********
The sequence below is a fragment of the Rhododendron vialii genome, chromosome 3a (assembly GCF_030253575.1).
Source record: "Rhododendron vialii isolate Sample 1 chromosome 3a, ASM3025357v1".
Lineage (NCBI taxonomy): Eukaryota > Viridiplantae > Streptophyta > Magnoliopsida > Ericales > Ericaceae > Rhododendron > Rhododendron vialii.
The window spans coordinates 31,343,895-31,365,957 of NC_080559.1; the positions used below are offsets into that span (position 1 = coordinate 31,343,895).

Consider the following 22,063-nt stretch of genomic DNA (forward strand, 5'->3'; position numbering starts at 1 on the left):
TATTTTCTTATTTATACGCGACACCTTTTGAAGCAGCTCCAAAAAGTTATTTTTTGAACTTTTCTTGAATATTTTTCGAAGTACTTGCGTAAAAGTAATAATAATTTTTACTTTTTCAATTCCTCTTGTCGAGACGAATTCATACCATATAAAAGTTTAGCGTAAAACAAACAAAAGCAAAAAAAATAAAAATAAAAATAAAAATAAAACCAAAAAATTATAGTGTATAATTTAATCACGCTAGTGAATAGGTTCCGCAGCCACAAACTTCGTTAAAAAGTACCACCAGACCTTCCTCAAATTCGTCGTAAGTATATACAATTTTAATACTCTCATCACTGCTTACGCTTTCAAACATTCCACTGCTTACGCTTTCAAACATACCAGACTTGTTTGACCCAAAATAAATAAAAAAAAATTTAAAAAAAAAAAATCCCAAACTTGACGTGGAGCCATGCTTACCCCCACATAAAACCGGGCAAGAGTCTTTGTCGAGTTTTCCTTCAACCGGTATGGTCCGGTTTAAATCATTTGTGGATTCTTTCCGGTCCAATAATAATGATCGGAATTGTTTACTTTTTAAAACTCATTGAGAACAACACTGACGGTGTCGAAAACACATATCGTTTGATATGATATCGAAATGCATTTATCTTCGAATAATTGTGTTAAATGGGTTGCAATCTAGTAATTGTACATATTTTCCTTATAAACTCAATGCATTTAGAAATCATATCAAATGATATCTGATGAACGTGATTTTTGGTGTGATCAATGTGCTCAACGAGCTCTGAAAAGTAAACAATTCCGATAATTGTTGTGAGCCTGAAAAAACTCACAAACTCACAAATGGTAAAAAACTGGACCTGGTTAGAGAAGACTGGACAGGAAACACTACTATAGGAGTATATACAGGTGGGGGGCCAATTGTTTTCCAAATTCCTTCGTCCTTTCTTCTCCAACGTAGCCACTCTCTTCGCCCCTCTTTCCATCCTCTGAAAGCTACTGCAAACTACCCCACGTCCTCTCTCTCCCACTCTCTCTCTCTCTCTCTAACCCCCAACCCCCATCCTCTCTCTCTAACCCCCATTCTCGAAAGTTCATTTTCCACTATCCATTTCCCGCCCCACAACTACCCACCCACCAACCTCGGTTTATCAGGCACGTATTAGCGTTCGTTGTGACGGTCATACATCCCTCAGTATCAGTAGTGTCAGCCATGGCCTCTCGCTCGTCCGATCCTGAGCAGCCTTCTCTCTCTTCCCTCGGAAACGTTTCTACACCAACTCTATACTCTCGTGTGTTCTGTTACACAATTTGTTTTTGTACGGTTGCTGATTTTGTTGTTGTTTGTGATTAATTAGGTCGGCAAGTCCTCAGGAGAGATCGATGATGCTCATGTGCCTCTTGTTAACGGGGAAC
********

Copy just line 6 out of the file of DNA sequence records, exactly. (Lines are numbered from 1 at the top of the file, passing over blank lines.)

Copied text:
TATTTTCTTATTTATACGCGACACCTTTTGAAGCAGCTCCAAAAAGTTATTTTTTGAACTTTTCTTGAATATTTTTCGAAGTACTTGCGTAAAAGTAATAATAATTTTTACTTTTTCAATTCCTCTTGTCGAGACGAATTCATACCATATAAAAGTTTAGCGTAAAACAAACAAAAGCAAAAAAAATAAAAATAAAAATAAAAATAAAACCAAAAAATTATAGTGTATAATTTAATCACGCTAGTGAATAGGTTCCGCAGCCACAAACTTCGTTAAAAAGTACCACCAGACCTTCCTCAAATTCGTCGTAAGTATATACAATTTTAATACTCTCATCACTGCTTACGCTTTCAAACATTCCACTGCTTACGCTTTCAAACATACCAGACTTGTTTGACCCAAAATAAATAAAAAAAAATTTAAAAAAAAAAAATCCCAAACTTGACGTGGAGCCATGCTTACCCCCACATAAAACCGGGCAAGAGTCTTTGTCGAGTTTTCCTTCAACCGGTATGGTCCGGTTTAAATCATTTGTGGATTCTTTCCGGTCCAATAATAATGATCGGAATTGTTTACTTTTTAAAACTCATTGAGAACAACACTGACGGTGTCGAAAACACATATCGTTTGATATGATATCGAAATGCATTTATCTTCGAATAATTGTGTTAAATGGGTTGCAATCTAGTAATTGTACATATTTTCCTTATAAACTCAATGCATTTAGAAATCATATCAAATGATATCTGATGAACGTGATTTTTGGTGTGATCAATGTGCTCAACGAGCTCTGAAAAGTAAACAATTCCGATAATTGTTGTGAGCCTGAAAAAACTCACAAACTCACAAATGGTAAAAAACTGGACCTGGTTAGAGAAGACTGGACAGGAAACACTACTATAGGAGTATATACAGGTGGGGGGCCAATTGTTTTCCAAATTCCTTCGTCCTTTCTTCTCCAACGTAGCCACTCTCTTCGCCCCTCTTTCCATCCTCTGAAAGCTACTGCAAACTACCCCACGTCCTCTCTCTCCCACTCTCTCTCTCTCTCTCTAACCCCCAACCCCCATCCTCTCTCTCTAACCCCCATTCTCGAAAGTTCATTTTCCACTATCCATTTCCCGCCCCACAACTACCCACCCACCAACCTCGGTTTATCAGGCACGTATTAGCGTTCGTTGTGACGGTCATACATCCCTCAGTATCAGTAGTGTCAGCCATGGCCTCTCGCTCGTCCGATCCTGAGCAGCCTTCTCTCTCTTCCCTCGGAAACGTTTCTACACCAACTCTATACTCTCGTGTGTTCTGTTACACAATTTGTTTTTGTACGGTTGCTGATTTTGTTGTTGTTTGTGATTAATTAGGTCGGCAAGTCCTCAGGAGAGATCGATGATGCTCATGTGCCTCTTGTTAACGGGGAAC